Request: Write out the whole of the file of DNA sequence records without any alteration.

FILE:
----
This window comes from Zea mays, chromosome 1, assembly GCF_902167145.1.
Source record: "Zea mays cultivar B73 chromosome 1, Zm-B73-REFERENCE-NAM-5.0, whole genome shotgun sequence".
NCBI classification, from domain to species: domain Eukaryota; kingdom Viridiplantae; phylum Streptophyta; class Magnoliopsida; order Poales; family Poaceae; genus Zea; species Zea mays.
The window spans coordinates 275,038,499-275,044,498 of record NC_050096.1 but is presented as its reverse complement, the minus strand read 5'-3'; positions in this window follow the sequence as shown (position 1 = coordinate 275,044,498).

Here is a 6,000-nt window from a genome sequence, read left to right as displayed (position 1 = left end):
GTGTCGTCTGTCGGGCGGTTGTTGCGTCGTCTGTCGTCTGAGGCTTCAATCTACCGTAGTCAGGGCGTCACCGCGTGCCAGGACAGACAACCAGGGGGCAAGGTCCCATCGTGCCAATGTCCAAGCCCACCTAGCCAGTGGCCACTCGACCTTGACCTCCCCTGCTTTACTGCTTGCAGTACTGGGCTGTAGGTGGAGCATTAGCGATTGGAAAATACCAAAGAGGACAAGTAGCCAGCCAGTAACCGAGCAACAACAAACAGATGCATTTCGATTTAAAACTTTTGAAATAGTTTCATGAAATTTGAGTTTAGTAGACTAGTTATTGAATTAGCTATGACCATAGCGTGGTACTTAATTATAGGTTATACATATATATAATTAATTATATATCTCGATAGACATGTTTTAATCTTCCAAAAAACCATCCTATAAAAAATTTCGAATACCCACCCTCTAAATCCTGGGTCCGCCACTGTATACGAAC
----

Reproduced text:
This window comes from Zea mays, chromosome 1, assembly GCF_902167145.1.
Source record: "Zea mays cultivar B73 chromosome 1, Zm-B73-REFERENCE-NAM-5.0, whole genome shotgun sequence".
NCBI classification, from domain to species: domain Eukaryota; kingdom Viridiplantae; phylum Streptophyta; class Magnoliopsida; order Poales; family Poaceae; genus Zea; species Zea mays.
The window spans coordinates 275,038,499-275,044,498 of record NC_050096.1 but is presented as its reverse complement, the minus strand read 5'-3'; positions in this window follow the sequence as shown (position 1 = coordinate 275,044,498).

Here is a 6,000-nt window from a genome sequence, read left to right as displayed (position 1 = left end):
GTGTCGTCTGTCGGGCGGTTGTTGCGTCGTCTGTCGTCTGAGGCTTCAATCTACCGTAGTCAGGGCGTCACCGCGTGCCAGGACAGACAACCAGGGGGCAAGGTCCCATCGTGCCAATGTCCAAGCCCACCTAGCCAGTGGCCACTCGACCTTGACCTCCCCTGCTTTACTGCTTGCAGTACTGGGCTGTAGGTGGAGCATTAGCGATTGGAAAATACCAAAGAGGACAAGTAGCCAGCCAGTAACCGAGCAACAACAAACAGATGCATTTCGATTTAAAACTTTTGAAATAGTTTCATGAAATTTGAGTTTAGTAGACTAGTTATTGAATTAGCTATGACCATAGCGTGGTACTTAATTATAGGTTATACATATATATAATTAATTATATATCTCGATAGACATGTTTTAATCTTCCAAAAAACCATCCTATAAAAAATTTCGAATACCCACCCTCTAAATCCTGGGTCCGCCACTGTATACGAAC